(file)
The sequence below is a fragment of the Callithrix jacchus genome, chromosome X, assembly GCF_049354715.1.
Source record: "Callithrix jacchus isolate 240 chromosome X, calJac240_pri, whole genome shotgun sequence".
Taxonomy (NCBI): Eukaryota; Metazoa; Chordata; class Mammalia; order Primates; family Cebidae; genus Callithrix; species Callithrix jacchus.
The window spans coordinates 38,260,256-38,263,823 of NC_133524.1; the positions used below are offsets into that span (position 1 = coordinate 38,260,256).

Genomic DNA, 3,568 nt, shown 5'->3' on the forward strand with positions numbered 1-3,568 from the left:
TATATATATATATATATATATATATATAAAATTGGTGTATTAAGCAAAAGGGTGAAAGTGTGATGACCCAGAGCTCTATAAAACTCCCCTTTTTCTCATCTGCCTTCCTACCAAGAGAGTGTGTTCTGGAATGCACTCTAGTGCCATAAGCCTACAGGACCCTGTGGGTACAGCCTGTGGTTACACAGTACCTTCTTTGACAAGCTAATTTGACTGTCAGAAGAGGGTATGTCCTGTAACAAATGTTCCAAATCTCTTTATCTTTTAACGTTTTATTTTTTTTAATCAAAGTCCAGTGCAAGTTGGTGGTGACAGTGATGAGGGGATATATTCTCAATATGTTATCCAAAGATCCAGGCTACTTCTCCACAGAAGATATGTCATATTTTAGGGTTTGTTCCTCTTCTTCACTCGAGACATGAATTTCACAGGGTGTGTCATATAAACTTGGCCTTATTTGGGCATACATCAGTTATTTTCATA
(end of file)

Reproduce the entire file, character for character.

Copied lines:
The sequence below is a fragment of the Callithrix jacchus genome, chromosome X, assembly GCF_049354715.1.
Source record: "Callithrix jacchus isolate 240 chromosome X, calJac240_pri, whole genome shotgun sequence".
Taxonomy (NCBI): Eukaryota; Metazoa; Chordata; class Mammalia; order Primates; family Cebidae; genus Callithrix; species Callithrix jacchus.
The window spans coordinates 38,260,256-38,263,823 of NC_133524.1; the positions used below are offsets into that span (position 1 = coordinate 38,260,256).

Genomic DNA, 3,568 nt, shown 5'->3' on the forward strand with positions numbered 1-3,568 from the left:
TATATATATATATATATATATATATATAAAATTGGTGTATTAAGCAAAAGGGTGAAAGTGTGATGACCCAGAGCTCTATAAAACTCCCCTTTTTCTCATCTGCCTTCCTACCAAGAGAGTGTGTTCTGGAATGCACTCTAGTGCCATAAGCCTACAGGACCCTGTGGGTACAGCCTGTGGTTACACAGTACCTTCTTTGACAAGCTAATTTGACTGTCAGAAGAGGGTATGTCCTGTAACAAATGTTCCAAATCTCTTTATCTTTTAACGTTTTATTTTTTTTAATCAAAGTCCAGTGCAAGTTGGTGGTGACAGTGATGAGGGGATATATTCTCAATATGTTATCCAAAGATCCAGGCTACTTCTCCACAGAAGATATGTCATATTTTAGGGTTTGTTCCTCTTCTTCACTCGAGACATGAATTTCACAGGGTGTGTCATATAAACTTGGCCTTATTTGGGCATACATCAGTTATTTTCATA